Faith in Fairfield / Let the music move you
I recently attended a funeral where the music sung in the service brought tears to my eyes, so moving were the melodies and the voice that was singing them. That might seem par for the course for a member of clergy who feels the power of prayer. But I am a rabbi, and the experience I had was at a Catholic church, so the context was a little out of the ordinary for me. I've heard "On Eagles Wings" before and find it a beautiful hymn, but the power of music to focus in on the poignancy of loss juxtaposed with the spiritual awe that accompanies the feeling that the soul continues on its journey was especially evident to me that day. Just the day before, I had received the news of the death of a dear friend, and much beloved song-writer and inspiration to thousands in the Jewish community, Debbie Friedman.
Debbie and her music transformed Jewish worship over the past four decades, especially but not only in Reform Jewish communities. Beginning as a teenager song-leading in Jewish summer camps, Debbie started to write new melodies to traditional prayers in a folk style that enabled communities to become fully involved in the prayer experience again through participatory singing. Before long, as she engaged more deeply in the texts of our tradition, she began to transform prayers in ways that enabled more people to understand their meaning and feel their power. And the melodies that she wrote, and the powerful, yearning voice in which she sang them, opened the gateways to a renewed spiritual experience for thousands who experienced Debbie at concerts, healing services, workshops, Sabbath and festival worship.
And so it was, still reeling from the news of her death, that I was reminded of the power of voice and melody to unlock the deepest spiritual yearnings of the soul, while listening to "On Eagles Wings." The power of music to release those feelings crosses all faith and denominational lines.
Rabbi Nachman of Bratslav, who lived in the late-18th century, taught that there are 10 "melodies" in the universe that, when vibrating in harmony with each other, have the power to bring complete healing to our world. So often, music has the power to bring us to tears -- we recognize our own fragility and brokenness that needs healing and, having broken open our hearts, the compassion needed to reach out flows more freely, enabling us to offer healing to others. As the psalmist teaches (in a line that Debbie set to a powerful melody), "Those who sow in tears shall reap in joy."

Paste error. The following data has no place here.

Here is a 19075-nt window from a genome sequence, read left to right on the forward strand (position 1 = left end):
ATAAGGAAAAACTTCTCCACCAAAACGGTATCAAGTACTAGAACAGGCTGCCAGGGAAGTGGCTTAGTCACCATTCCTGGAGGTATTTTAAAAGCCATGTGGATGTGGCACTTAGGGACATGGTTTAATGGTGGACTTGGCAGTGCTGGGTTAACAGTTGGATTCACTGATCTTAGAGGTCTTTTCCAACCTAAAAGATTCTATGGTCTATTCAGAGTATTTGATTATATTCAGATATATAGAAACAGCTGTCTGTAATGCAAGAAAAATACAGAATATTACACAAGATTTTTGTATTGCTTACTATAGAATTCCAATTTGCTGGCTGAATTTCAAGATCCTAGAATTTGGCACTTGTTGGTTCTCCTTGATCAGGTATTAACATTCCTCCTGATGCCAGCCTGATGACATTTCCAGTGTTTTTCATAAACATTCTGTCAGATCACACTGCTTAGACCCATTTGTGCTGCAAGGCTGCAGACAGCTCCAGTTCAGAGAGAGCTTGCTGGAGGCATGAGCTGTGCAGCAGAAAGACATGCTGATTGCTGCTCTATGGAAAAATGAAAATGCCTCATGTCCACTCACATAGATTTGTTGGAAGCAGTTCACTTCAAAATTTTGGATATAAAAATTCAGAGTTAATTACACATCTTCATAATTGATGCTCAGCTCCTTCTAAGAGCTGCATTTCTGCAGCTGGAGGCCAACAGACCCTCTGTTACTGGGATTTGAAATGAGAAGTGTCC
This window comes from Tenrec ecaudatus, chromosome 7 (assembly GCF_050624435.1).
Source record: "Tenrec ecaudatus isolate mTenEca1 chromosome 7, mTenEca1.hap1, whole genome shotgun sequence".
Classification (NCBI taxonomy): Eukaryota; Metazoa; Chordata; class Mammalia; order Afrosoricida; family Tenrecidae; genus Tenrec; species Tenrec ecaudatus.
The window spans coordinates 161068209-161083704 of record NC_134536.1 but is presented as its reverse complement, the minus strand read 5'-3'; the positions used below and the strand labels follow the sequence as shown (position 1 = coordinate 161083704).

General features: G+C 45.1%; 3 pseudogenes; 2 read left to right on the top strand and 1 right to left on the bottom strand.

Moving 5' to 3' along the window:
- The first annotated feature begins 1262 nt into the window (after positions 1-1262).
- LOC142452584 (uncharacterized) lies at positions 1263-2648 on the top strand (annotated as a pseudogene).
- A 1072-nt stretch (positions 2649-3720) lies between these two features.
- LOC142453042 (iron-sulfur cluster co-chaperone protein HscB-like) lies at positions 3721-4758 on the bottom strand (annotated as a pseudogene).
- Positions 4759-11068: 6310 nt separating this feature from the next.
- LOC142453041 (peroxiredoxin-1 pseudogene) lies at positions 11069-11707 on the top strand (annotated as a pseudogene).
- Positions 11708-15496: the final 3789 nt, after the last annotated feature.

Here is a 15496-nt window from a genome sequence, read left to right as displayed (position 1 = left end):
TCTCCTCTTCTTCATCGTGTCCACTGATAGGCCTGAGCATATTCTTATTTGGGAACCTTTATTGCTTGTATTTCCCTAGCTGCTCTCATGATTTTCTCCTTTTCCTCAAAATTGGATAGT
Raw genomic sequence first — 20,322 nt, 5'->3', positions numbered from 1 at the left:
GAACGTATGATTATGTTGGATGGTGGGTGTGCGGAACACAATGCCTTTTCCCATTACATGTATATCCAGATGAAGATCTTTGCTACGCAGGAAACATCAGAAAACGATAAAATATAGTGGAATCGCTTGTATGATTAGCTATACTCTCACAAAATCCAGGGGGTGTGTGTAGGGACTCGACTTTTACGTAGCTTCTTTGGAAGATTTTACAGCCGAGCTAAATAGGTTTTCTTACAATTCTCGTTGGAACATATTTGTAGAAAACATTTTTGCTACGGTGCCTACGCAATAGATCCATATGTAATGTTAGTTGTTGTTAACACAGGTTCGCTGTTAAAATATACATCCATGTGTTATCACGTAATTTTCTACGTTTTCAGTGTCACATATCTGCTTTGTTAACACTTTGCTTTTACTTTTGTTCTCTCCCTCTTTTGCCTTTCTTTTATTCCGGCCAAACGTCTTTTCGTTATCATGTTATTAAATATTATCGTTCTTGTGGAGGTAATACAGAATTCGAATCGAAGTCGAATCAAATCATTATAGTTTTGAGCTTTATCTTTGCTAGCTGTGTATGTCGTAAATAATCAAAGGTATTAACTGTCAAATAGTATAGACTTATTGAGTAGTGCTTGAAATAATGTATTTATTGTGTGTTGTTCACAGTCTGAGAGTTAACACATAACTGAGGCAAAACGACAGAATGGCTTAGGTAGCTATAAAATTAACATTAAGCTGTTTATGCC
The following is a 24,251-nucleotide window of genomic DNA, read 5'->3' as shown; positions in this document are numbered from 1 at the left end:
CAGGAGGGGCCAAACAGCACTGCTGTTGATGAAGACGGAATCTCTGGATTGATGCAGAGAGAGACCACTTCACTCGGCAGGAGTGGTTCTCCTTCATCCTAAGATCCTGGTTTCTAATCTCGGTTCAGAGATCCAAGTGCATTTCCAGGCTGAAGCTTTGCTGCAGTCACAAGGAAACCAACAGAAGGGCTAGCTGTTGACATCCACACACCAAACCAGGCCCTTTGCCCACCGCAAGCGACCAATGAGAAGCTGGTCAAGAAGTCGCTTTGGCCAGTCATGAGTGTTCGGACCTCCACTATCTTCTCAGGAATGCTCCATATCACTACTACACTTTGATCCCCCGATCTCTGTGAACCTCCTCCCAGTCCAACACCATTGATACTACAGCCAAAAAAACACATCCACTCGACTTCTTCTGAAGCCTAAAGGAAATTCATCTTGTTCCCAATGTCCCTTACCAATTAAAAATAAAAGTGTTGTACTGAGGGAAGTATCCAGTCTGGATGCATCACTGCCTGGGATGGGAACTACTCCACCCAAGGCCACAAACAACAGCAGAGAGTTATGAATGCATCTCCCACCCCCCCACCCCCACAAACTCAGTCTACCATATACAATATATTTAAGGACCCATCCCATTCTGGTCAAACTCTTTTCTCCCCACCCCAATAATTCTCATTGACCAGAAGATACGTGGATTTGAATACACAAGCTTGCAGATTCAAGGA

At Congregation B'nai Israel, we are honoring Debbie's memory by celebrating her music with a song-session on Saturday, Feb. 12, from 5 to 6:30 p.m. Led by a team of some of Connecticut's best song-leaders, and guest musicians from further afield, we are inviting everyone to join us as we sing our souls to God. We hope you can join us. But whatever your faith tradition, bring to mind a melody that moves you; find a time and a place to sing it with all your heart and let it enter your soul. May it bring you healing and inspiration, just as the music of Debbie Friedman did for so many thousands of people.
Rabbi Rachel Gurevitz, a Fairfield resident, is the associate rabbi at Congregation B'nai Israel, 2710 Park Ave., Bridgeport.
Born, raised and educated in London, England, she earned her BS and PhD from University College London before entering rabbinic school at the Leo Baeck College. She later transferred to Hebrew Union College-Jewish Institute of Religion in New York, where she was ordained in May 2006. She was called to the pulpit at B'nai Israel in July 2006. Gurevitz worked with teenage leaders of NFTY as program director of URJ Kutz Camp in Warwick, N.Y., and served as a member of the management team and prayer leader at Elat Chayyim, a trans-denominational retreat center in upstate New York. She received numerous prizes and awards while in rabbinic school, and has worked in the field of social and environmental justice. Gurevitz has also published several papers in the field of ethics and environmental education.
E-mail her at email@example.com. She blogs at http://shmakoleinu-hearourvoices.blogspot.com; follow her on Twitter @RabbiGurevitz.